Video New Thailand Hotline Targets Misbehaving Monks

Officials say move aims to restore country’s image of Buddhism, tarnished by recent high profile scandals such as opulent lifestyle, drug and alcohol abuse, as well as child sex abuse More

Study: Dust from Sahara Helped Form Bahama Islands

What does the Sahara have in common with a Caribbean island? Quite a lot, researchers say More

This forum has been closed.
Comments
     
There are no comments in this forum. Be first and add one

Featured Videos

Your JavaScript is turned off or you have an old version of Adobe's Flash Player. Get the latest Flash player.
Astronauts Train in Underwater Labi
X
George Putic
July 25, 2014 7:25 PM
In the world’s only underwater laboratory, four U.S. astronauts train for a planned visit to an asteroid. The lab - called Aquarius- is located five kilometers off Key Largo, in southern Florida. Living in close quarters and making excursions only into the surrounding ocean, they try to simulate the daily routine of a crew that will someday travel to collect samples of a rock orbiting far away from earth. VOA’s George Putic has more.
Video

Video Astronauts Train in Underwater Lab

In the world’s only underwater laboratory, four U.S. astronauts train for a planned visit to an asteroid. The lab - called Aquarius- is located five kilometers off Key Largo, in southern Florida. Living in close quarters and making excursions only into the surrounding ocean, they try to simulate the daily routine of a crew that will someday travel to collect samples of a rock orbiting far away from earth. VOA’s George Putic has more.
Video

Video Not Even Monks Spared From Thailand’s Junta-Backed Morality Push

With Thailand’s military government firmly in control after May’s bloodless coup, authorities are carrying out plans they say are aimed at restoring discipline, morality and patriotism to all Thais. The measures include a crackdown on illegal gambling, education reforms to promote students’ moral development, and a new 24-hour phone hotline for citizens to report misbehaving monks. Steve Sandford reports from Bangkok.
Video

Video Virtual Program Teaches Farming Skills

In a fast-changing world beset by unpredictable climate conditions, farmers cannot afford to ignore new technology. Researchers in Australia are developing an online virtual world program to share information about climate change and more sustainable farming techniques for sugar cane growers. As VOA's Zlatica Hoke reports, the idea is to create a wider support network for farmers.
Video

Video Airline Expert: Missile will Show Signature on Debris

The debris field from Malaysia Airlines Flight 17 is spread over a 21-kilometer radius in eastern Ukraine. It is expected to take investigators months to sort through the airplane pieces to learn about the missile that brought down the jetliner and who fired it. VOAs Carolyn Presutti explains how this work will be done.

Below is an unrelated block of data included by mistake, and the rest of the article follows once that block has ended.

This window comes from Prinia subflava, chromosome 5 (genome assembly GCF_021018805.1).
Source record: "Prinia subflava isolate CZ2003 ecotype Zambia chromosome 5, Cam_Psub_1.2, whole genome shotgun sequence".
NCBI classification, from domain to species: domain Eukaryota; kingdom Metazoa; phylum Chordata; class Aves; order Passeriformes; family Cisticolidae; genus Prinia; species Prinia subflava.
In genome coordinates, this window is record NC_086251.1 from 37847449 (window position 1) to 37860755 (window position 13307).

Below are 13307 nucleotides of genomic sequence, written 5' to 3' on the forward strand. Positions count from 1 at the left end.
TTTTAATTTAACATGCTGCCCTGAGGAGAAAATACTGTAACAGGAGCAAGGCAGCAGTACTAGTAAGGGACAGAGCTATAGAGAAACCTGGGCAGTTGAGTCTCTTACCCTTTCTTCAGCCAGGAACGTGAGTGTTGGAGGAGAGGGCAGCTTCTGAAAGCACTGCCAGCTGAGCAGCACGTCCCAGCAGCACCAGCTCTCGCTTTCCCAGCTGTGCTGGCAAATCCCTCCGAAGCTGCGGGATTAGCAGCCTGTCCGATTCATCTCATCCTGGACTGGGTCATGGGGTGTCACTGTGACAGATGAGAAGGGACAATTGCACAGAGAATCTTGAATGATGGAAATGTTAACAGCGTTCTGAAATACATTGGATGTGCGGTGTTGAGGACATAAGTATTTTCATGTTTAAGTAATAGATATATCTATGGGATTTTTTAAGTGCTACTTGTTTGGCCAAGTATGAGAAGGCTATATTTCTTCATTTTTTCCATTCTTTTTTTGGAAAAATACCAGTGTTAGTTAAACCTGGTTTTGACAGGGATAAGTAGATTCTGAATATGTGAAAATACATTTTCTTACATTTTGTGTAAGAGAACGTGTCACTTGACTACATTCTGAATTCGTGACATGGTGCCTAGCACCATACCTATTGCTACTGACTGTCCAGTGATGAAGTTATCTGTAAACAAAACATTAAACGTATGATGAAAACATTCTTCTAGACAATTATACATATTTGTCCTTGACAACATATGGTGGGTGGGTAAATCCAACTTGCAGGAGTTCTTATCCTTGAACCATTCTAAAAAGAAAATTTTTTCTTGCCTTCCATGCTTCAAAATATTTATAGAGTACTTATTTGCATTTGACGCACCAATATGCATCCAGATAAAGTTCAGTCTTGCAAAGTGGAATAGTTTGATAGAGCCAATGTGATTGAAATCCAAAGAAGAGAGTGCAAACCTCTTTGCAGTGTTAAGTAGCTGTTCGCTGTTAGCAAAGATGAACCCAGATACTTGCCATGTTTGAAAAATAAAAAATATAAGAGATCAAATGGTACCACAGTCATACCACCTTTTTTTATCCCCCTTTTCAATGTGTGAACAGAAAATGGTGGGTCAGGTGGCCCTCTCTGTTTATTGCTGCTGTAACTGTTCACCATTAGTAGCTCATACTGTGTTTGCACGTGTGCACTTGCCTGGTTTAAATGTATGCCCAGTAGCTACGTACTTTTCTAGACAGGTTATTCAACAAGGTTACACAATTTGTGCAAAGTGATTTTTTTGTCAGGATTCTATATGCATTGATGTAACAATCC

Video

Video Treatment for Childhood Epilepsy Heats up Medical Marijuana Debate

In the United States, marijuana is classed as an illegal drug by the federal government. But nearly half the states have legalized it, to some degree. Proponents say some strains of marijuana might have exceptional health benefits, for treating pain or inflammation in chronic conditions such as cancer, multiple sclerosis and epilepsy. Shelley Schlender reports on a strain of medical marijuana developed in Colorado that is reputed to reduce seizures in childhood epilepsy
Video

Video Airbus Adds Metal 3D Printed Parts to New Jets

By the end of this year, European aircraft manufacturing consortium Airbus plans to deliver the first of its new, extra-wide-body passenger jets, the A350-XWB. Among other technological innovations, the new plane will also incorporate metal parts made in a 3-D printer. VOA's George Putic has more.
Video

Video AIDS Conference Welcomes Exciting Developments in HIV Treatment, Prevention

Significant strides have been made in recent years toward the treatment and prevention of HIV, the virus that causes AIDS. This year, at the International AIDS Conference, the AIDS community welcomed progress on a new pill that may prevent transmission of the deadly virus. VOA’s Anita Powell reports from Melbourne, Australia.
Video

Video IAEA: Iran Turns its Enriched Uranium Into Less Harmful Form

Iran has converted its stockpiles of enriched uranium into a less dangerous form that is more difficult to use for nuclear weapons, according to the United Nations’ Atomic Energy Agency. The move complies with an interim deal reached with Western powers on Iran's nuclear program last year, in exchange for easing of sanctions. Henry Ridgwell reports for VOA from London.

AppleAndroid